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Women's Clothing - Ball Gown, Purple Silk with Guipure Lace, c.1900

From the Collection of Kew Historical Society Inc Level 1, Kew Court House 188 High Street Kew Victoria

Shot silk purple ball gown, featuring a fitted silk bodice with puff sleeves and a wide full-length skirt. The dress has coloured guipure lace at the neck and the cuffs, which has been identified as being of the period. The brush braid on the hem has probably been replaced at a later date. Dated to 1899-1900.
Object Registration
coombs collection, ball gowns - 1900s, australian fashion - 1900s, fashion and textiles collection - kew historical society, costume
Historical information
Joseph Butterworth COOMBS (1842-1901), was an accountant who founded a successful mercantile trading company. At the time of his marriage to Caroline Mary MICHEL in 1969, Coombs had already purchased 10 acres of Studley Park. The acreage included land on the west of Fenwick Street that extended along lower Stawell Street to the corner of Yarra Street, all of it connected directly to the Yarra environs. A right of way to Studley Park Road was on the title, though Coombs went on to purchase more land, some of which faced Studley Park Road. In addition to owning the Studley Park acreage, Coombs later acquired 1,201 acres of land abutting the Acheron River. While retaining the Kew property he became a Taggerty Councillor and was Shire President for a time. J.B. Coombs died at Acheron Station in 1901 (aged 59 years). A few months after, tenders were called to repair the Kew dwelling, the Fenwick Street property now appearing in records with the name ‘Hope Mansell’. Caroline Coombs remained at Hope Mansell until she died in 1924, survived by three sons and five daughters. Not long after her death, advertisements appeared for the sale of the Studley Park land. The sale seems to have been a mechanism for distribution of the Estate, as the following year the original 10 acre holding was transferred to members of the family. The eldest daughter Mabel married William Younger who, with his brother Alexander, developed Younger and Mackie Courts, both south of Studley Park Road. [Research: Kerry Fairbank]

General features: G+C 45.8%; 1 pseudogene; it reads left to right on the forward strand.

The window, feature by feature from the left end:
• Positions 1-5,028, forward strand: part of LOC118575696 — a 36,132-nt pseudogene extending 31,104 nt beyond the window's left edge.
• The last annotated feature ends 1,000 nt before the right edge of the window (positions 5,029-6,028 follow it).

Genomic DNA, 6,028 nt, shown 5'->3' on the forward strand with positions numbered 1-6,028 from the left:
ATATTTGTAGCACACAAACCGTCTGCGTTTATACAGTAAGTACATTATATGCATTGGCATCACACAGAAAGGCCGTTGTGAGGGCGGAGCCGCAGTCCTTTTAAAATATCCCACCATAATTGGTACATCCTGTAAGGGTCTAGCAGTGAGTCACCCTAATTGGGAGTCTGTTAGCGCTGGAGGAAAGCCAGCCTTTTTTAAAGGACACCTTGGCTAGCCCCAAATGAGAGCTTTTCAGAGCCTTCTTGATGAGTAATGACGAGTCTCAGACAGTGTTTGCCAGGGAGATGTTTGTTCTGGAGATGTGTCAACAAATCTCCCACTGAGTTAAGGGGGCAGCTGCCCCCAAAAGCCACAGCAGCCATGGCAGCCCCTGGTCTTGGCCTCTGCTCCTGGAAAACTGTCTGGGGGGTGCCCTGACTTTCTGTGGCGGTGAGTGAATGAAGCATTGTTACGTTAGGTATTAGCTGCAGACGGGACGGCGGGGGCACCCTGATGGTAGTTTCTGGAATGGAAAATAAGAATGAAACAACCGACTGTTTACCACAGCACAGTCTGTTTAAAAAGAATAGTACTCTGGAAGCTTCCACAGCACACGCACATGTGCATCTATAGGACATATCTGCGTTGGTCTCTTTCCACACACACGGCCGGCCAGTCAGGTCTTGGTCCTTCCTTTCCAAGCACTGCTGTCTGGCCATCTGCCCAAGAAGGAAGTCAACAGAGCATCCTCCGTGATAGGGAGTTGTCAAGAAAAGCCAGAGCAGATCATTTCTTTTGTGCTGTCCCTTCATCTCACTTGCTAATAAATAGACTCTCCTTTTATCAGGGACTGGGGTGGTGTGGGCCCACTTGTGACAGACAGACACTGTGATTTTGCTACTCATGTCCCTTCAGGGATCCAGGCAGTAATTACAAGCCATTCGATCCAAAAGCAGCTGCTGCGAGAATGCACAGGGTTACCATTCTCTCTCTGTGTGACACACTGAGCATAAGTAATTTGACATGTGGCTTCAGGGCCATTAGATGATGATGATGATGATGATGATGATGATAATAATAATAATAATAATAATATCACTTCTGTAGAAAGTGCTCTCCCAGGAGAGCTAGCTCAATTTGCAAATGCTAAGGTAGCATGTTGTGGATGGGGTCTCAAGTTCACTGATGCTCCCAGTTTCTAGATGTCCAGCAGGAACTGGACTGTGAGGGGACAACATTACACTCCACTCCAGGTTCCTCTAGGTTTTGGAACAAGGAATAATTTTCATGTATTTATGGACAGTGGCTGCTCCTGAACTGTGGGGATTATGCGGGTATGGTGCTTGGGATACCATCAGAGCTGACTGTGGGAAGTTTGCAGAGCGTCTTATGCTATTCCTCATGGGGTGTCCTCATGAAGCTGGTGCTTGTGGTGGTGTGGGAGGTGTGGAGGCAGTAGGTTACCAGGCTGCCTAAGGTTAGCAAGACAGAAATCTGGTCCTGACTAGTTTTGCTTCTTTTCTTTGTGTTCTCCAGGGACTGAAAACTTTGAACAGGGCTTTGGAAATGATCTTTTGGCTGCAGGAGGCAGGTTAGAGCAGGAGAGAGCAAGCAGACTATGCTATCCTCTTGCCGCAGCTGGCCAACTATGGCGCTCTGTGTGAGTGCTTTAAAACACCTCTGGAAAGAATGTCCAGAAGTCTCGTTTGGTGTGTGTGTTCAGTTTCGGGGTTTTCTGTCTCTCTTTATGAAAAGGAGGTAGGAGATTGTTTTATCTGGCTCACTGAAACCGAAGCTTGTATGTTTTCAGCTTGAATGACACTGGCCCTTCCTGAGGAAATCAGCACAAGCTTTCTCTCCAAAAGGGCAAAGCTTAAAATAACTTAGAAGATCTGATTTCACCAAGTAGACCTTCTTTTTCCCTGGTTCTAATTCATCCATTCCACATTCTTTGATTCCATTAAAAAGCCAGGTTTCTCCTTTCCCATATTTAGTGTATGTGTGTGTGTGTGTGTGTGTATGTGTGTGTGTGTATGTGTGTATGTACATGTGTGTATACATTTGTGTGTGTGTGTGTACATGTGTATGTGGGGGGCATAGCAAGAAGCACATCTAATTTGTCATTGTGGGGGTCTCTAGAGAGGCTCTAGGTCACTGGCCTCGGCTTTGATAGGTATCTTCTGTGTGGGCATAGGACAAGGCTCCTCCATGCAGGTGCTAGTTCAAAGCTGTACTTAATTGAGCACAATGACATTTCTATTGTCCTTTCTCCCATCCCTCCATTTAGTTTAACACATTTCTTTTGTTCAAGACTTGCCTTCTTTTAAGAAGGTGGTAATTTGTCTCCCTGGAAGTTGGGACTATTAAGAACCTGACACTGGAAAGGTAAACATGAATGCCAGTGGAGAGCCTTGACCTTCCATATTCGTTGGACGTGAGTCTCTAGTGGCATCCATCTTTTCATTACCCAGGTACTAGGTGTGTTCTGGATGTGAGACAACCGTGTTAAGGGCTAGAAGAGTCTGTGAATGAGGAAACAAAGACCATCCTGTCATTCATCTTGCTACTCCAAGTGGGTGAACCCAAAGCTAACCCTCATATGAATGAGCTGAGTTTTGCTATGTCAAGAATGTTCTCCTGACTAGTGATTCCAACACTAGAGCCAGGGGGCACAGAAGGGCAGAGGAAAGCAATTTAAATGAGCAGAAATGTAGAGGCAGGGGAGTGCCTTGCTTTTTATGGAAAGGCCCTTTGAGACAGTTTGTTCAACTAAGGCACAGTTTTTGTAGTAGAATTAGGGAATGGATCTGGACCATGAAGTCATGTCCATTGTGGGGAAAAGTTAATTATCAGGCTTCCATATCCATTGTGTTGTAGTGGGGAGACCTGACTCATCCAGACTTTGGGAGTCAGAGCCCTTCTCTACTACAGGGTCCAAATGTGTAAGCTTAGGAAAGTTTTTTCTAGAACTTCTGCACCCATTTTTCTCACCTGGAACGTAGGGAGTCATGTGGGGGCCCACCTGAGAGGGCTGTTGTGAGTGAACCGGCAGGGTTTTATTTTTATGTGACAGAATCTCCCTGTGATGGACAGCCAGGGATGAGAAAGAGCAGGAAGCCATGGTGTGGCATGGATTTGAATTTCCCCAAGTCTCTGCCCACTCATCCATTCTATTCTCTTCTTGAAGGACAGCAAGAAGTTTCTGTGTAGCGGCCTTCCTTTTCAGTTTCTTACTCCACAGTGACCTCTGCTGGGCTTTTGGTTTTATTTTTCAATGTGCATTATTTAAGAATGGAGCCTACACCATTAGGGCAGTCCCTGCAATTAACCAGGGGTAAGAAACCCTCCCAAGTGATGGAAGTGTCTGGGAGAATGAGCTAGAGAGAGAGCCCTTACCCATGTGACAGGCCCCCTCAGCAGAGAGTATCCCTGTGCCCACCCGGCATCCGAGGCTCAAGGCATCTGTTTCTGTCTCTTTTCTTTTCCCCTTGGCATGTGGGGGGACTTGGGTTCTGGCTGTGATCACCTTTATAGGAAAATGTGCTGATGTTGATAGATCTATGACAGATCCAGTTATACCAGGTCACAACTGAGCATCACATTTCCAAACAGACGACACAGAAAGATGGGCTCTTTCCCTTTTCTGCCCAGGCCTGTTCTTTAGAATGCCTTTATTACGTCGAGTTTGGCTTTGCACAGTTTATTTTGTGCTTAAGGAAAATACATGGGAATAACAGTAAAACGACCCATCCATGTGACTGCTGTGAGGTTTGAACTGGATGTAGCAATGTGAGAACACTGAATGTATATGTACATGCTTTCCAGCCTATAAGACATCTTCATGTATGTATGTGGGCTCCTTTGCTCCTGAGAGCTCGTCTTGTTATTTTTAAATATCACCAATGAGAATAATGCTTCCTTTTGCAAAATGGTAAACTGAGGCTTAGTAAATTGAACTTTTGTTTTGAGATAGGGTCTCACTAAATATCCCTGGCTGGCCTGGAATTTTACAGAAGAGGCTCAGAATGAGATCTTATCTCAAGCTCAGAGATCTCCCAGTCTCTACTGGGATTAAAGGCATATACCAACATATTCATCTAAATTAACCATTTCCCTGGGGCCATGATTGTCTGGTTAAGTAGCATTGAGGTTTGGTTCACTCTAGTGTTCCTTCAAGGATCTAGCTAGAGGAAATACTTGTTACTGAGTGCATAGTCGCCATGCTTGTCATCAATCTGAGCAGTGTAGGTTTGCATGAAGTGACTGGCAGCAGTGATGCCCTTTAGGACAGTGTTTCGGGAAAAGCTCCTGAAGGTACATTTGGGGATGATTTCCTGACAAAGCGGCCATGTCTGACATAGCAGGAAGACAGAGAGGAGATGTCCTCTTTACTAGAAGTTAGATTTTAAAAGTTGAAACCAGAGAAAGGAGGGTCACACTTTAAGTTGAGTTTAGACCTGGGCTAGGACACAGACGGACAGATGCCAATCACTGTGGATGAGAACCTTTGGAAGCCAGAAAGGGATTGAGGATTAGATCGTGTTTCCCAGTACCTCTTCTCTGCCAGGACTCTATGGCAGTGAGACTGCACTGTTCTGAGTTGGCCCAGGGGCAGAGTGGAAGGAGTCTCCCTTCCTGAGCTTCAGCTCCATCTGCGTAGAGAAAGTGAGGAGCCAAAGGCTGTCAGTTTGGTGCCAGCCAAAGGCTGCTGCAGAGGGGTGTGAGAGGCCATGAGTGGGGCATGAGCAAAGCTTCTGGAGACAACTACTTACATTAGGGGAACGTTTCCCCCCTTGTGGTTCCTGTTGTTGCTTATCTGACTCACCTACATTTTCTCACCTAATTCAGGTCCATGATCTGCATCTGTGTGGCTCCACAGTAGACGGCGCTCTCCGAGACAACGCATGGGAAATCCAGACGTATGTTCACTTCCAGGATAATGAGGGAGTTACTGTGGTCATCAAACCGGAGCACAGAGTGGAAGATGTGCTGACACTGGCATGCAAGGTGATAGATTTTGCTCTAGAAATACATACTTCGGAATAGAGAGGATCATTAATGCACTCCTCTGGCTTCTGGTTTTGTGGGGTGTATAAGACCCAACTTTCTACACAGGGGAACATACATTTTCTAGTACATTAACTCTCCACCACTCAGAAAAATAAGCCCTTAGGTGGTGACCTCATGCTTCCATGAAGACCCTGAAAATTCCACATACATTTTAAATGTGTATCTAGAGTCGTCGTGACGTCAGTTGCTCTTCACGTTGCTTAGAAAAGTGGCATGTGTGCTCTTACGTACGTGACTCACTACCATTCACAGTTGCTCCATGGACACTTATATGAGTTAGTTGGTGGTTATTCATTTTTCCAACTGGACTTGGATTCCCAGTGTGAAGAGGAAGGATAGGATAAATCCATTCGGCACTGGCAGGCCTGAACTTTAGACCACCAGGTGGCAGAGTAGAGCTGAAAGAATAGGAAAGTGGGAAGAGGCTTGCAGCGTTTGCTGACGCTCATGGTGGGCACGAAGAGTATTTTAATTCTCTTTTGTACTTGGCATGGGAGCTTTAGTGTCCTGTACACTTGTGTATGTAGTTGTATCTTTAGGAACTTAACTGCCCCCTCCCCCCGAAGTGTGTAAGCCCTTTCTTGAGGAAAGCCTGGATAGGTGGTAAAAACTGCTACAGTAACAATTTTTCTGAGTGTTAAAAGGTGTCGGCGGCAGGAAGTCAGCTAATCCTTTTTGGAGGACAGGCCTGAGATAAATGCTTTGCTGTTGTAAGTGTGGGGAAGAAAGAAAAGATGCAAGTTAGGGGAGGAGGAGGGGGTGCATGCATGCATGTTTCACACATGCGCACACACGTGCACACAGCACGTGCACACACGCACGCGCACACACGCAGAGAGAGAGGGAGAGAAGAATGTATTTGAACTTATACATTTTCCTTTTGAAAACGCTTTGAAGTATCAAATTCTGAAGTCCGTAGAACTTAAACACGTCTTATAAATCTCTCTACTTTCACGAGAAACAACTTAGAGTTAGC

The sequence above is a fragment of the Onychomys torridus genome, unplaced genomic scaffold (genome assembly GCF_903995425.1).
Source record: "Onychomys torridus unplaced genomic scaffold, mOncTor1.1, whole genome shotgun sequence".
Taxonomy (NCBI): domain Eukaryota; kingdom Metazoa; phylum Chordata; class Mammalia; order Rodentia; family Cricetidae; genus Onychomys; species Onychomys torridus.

When Made
In 1961, the granddaughter of Joseph and Caroline Coombs, Mabel Isola (Younger) Grattan, donated ten 19th century dresses and parasols to the Kew Historical Society. The costumes, now known as the 'Coombs Collection', are the earliest recorded items of clothing to enter the Society's collection. Each of the items in the Coombs Collection, of which this item forms a part, is historically, aesthetically and socially significant. As a collection, the costumes includes outstanding examples of morning wear, day dresses, wedding dresses, and clothing accessories, providing evidence of outstanding dressmaker skills in Victoria during the mid to late Victorian period.
Last updated
last Wednesday at 11:56AM